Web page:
David Cronin, Brussels
Ireland’s EU commissioner, Máire Geoghegan-Quinn, is considering the allocation of two multi-million-euro technology grants for an Israeli company that made some of the most lethal weapons used in last year’s war against Gaza.
Brussels officials are assessing a new series of Israeli applications for funding under the EU’s multi-annual research programme, which Geoghegan-Quinn administers.
The probable beneficiaries include Israel Aerospace Industries (IAI), manufacturer of the Heron, a warplane that terrorised Gaza’s 1.5 million inhabitants in late 2008 and 2009.
IAI has been deemed eligible for two new EU grants following evaluations carried out in recent months but is awaiting a final decision from Geoghegan-Quinn and her advisers. The grants – part of a series earmarked for Israel worth a total of €17 million – are supposed to help develop a new internet-type system for telecommunications and financial services.
Geoghegan-Quinn’s spokesman, Mark English, said that while the projects concerned are civilian, there is no guarantee that the fruits of EU-financed research will not eventually be used by the Israeli military.
“We don’t fund military projects,” he said. “However, probably the majority of our projects have direct or indirect military applications.”
Although Israel does not formally belong to the EU, it is an active participant in the union’s “framework programme” for scientific research, which has been allocated €53 billion between 2007 and 2013.
The programme is the largest source of funding that Israel receives from the EU, with Israel expecting the total value of the grants it draws over the duration of the programme to exceed €500 million.
Mahmoud Abu Rahma, a campaigner with the Gaza-based human rights group Al Mezan, said it would be “outrageous” for Geoghegan-Quinn to support Israeli arms firms.
“The EU is very well-informed about the way these weapons have been used,” he said. “There have been many panels in the EU and its member states looking into cases where weapons have been used in perpetrating war crimes. The least we can expect is that the EU will take a stand on this.”
IAI’s Heron was one of the two pilotless drones – also known as unmanned aerial vehicles (UAVs) – “battle-tested” by Israel in Gaza last year. An investigation by Human Rights Watch found that, while these aircraft are equipped with sophisticated cameras and sensors allowing an army to verify whether a target is a combatant or a civilian, they were frequently used against innocent Gazans. Eighty-seven civilians were killed by drones during the three-week offensive.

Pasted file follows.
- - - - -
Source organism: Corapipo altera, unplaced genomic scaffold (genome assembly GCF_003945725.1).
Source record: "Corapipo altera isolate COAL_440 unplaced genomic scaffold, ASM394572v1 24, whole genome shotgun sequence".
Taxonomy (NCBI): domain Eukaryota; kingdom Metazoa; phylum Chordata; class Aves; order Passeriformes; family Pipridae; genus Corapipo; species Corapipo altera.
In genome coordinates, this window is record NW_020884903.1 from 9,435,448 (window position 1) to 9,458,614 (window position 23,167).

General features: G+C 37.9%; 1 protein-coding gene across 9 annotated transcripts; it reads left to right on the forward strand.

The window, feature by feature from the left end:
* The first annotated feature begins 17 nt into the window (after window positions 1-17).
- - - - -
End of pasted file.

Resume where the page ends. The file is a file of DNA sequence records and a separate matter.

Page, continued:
Despite the widespread revulsion at that war among the European public, IAI’s wares were given much prominence at Eurosatory, an arms exhibition held in Paris earlier this month.
The company used the occasion to promote a new unmanned weapons system called the Electronic Tethered Observation Platform (ETOP). It has been hailed as the first in a line of “hovering air vehicles” that IAI has designed for future wars.
Israel is predicting that 2010 will be a bumper year for its arms companies, with their sales reaching $8 billion, according to a recent statement from the country’s defence ministry. With a population of only around seven million, Israel is already the fourth-largest arms dealer on the planet.
Among the other Israeli firms likely to have their funding bids rubber-stamped by Geoghegan-Quinn is Afcon, a supplier of metal detectors to military checkpoints in the occupied Palestinian territories, including the Erez crossing between southern Israel and Gaza. Afcon was also awarded a contract in 2008 for installing a security system in a light rail project designed to connect illegal Israeli settlements in East Jerusalem with the city centre.
Geoghegan-Quinn’s anticipated support for Israeli firms specialising in surveillance follows a series of EU grants issued to such companies over the past decade, when Israel positioned itself as indispensable to George Bush’s “war on terror”.
Athena GS3, a company run by a former head of the secret service Mossad, has been one of many recipients. It forms part of the Mer Group, a supplier of equipment to settlements and checkpoints in East Jerusalem and the wider West Bank.
Merav Amir from the Coalition of Women for Peace, a Tel Aviv group opposed to the occupation of Palestine, said it would be “highly problematic” for the EU to draw a distinction between military and non-military research in the case of Israel.
“The military here is used as part of this whole mechanism of control that is much wider than anything that is done at gunpoint,” she said. “There are also a wide range of civilian means used for depriving Palestinians of their basic human rights. Any aspect of the occupation that you look at is done through a wide range of technologies, whether they be biometric means, security cameras, fences, sensors and so on. It is not simply things that are aimed to kill.”
David Cronin’s book ‘Europe’s Alliance With Israel: Aiding the Occupation’ will be published later this year by Pluto Press